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How Long Do LSAT Scores Last?
If you’re worried about losing your LSAT scores, don’t sweat it. That LSAT score from the exam you crushed a few months ago will be kept by LSAC for five years after your test date.
So, if your test date is June 8, 2023, your score will be removed from LSAC on June 8, 2028. If you take more than one LSAT, each will be deleted from LSAC at the 5-year mark from each test date.
That said, some schools will only look at scores from the last three years, or sometimes the last four years. It’s a tighter window, but that still gives you plenty of time to apply to your school(s) of choice and begin your journey towards becoming a lawyer.
Some schools also have the added requirement that your LSAT score still be valid at the beginning of the semester for which you are applying (within 5 years of your expected date of entry to their program).
St. John’s and The University of Texas at Austin are two institutions that include this information right on their website. Still though, this shouldn’t be much of an issue.
Unless you plan on extending that gap year to a very long break before applying, it provides you sufficient time to take care of business. So, if you ever find yourself wondering “how long is an LSAT score good for?”, know that you’re probably just fine.
➡ Related Article: Is It Bad To Take The LSAT Twice?
Do Law Schools Discount Old Scores?
For the most part, law schools are more interested in your actual scores than the age of the scores unless, of course, they are older than their acceptance windows of 3-5 years (depending on each school’s policy).
The factors that could have more of a negative influence than the age of your score are a lack of score improvement over multiple attempts or extreme disparities in scores.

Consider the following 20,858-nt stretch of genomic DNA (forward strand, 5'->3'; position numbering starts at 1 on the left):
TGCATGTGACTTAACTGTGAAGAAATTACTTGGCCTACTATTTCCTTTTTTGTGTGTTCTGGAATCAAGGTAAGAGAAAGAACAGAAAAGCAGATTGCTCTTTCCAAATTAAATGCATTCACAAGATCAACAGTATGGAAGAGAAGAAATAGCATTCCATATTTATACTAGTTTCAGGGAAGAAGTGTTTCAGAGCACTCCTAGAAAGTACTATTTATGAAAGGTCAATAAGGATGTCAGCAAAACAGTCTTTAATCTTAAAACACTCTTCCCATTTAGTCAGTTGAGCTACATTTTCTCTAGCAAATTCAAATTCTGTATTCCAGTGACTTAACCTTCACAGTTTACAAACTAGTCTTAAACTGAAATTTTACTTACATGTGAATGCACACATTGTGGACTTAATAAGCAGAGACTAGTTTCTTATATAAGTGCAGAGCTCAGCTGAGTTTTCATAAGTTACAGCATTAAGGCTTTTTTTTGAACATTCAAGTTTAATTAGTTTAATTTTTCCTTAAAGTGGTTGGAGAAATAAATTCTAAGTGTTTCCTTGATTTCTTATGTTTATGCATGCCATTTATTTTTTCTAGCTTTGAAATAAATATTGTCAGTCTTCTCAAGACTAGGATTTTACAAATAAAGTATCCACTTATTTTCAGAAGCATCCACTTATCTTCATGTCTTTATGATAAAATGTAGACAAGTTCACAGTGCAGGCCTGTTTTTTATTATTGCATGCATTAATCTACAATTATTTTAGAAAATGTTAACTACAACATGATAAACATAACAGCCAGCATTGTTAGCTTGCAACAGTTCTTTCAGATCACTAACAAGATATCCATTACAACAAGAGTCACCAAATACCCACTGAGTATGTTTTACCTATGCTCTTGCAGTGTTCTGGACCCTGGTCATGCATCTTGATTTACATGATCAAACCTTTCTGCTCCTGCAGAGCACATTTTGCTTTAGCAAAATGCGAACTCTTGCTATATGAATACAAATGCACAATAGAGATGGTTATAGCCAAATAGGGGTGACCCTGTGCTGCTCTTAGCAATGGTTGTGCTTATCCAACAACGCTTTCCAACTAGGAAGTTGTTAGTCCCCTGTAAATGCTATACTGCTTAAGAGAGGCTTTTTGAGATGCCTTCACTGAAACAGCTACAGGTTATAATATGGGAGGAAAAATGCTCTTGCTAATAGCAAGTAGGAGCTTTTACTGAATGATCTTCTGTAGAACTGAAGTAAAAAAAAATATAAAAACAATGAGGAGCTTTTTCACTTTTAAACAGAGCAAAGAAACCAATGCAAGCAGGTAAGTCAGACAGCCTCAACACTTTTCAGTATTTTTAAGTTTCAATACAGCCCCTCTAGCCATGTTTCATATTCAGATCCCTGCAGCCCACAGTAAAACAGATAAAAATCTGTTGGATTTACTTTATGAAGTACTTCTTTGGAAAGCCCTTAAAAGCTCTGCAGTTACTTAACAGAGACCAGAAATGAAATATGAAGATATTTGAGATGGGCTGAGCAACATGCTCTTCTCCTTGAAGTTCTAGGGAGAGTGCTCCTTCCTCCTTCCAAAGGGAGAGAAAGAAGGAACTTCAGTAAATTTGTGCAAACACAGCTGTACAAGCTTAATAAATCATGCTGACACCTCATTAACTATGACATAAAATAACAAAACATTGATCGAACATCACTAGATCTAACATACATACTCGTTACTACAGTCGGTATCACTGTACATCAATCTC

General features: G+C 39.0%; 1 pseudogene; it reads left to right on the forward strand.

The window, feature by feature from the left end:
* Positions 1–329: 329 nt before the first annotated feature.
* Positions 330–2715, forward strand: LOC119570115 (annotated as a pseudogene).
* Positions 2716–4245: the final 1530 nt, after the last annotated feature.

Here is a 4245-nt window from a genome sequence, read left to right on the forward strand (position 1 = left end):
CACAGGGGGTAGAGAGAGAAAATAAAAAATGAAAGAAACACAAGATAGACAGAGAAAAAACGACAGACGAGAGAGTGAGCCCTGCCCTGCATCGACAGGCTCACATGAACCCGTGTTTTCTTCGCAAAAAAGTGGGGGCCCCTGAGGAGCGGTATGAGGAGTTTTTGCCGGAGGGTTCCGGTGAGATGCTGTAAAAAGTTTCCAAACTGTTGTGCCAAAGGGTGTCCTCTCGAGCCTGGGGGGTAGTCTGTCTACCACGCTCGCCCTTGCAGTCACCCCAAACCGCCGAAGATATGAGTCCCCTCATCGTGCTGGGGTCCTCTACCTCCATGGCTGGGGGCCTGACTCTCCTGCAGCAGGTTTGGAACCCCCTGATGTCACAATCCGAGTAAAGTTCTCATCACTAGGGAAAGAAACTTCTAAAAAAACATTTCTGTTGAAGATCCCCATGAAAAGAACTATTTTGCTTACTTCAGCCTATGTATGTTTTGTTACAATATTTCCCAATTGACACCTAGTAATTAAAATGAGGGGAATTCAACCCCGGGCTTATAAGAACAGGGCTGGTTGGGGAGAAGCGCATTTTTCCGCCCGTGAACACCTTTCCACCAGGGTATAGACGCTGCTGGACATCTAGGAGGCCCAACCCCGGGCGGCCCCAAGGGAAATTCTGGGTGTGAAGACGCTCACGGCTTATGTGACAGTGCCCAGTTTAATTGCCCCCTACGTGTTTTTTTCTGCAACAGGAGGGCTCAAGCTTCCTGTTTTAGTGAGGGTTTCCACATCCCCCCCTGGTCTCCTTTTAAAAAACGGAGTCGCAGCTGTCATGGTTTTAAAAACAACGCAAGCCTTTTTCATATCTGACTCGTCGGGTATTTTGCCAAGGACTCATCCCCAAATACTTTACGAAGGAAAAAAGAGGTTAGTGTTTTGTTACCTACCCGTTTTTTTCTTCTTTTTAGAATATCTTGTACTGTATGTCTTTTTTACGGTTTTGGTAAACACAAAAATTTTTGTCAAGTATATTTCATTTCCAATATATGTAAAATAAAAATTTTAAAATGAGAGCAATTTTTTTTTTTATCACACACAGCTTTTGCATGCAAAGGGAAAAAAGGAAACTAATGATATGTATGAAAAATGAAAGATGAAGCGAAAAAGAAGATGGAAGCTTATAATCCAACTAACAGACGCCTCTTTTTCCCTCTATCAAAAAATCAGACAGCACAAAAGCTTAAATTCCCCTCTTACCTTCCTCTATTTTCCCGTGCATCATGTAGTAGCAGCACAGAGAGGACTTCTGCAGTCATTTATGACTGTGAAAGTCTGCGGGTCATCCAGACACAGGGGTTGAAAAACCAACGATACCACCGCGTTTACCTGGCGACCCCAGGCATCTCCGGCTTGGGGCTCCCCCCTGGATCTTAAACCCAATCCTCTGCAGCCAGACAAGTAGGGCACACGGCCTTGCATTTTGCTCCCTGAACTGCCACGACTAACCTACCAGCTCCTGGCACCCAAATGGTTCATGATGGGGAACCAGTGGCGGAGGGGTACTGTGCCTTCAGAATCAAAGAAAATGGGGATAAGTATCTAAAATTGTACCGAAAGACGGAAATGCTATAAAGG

In cases with high inconsistencies in reported scores, some schools will accept (or require) a statement from the applicant, detailing specific reasons or special circumstances that affected their performance on an exam.
Generally speaking, the highest score will be considered by most schools, while others consider your entire testing history or averaging of scores, regardless of how old the scores are.
Reasons To Possibly Delay Law School
You’ve completed your degree and have every intention of heading off to law school soon. Unfortunately, even the best laid plans can be dismantled when life altering circumstances get in the way. You will need to pave your own path for the future, and you might be questioning if you should postpone or not.
The decision to delay law school shouldn’t be taken lightly. There are certainly some instances where delaying law school would be an acceptable option. Perhaps you are the primary caregiver for a sick or aging parent or you are dealing with a medical condition of your own.
Maybe you are struggling with the death of a loved one, or your marriage is in shambles and an impending divorce is inevitable.
On a more positive note, you might have just learned that you are going to be a new parent. You might decide to serve a term for Teach for America, or have the opportunity of a lifetime to travel with and work on the political campaign of your favorite U.S. Senator.
Life events circumvent schedules and plans sometimes. If you have a good reason for doing so, you shouldn’t feel bad about delaying law school.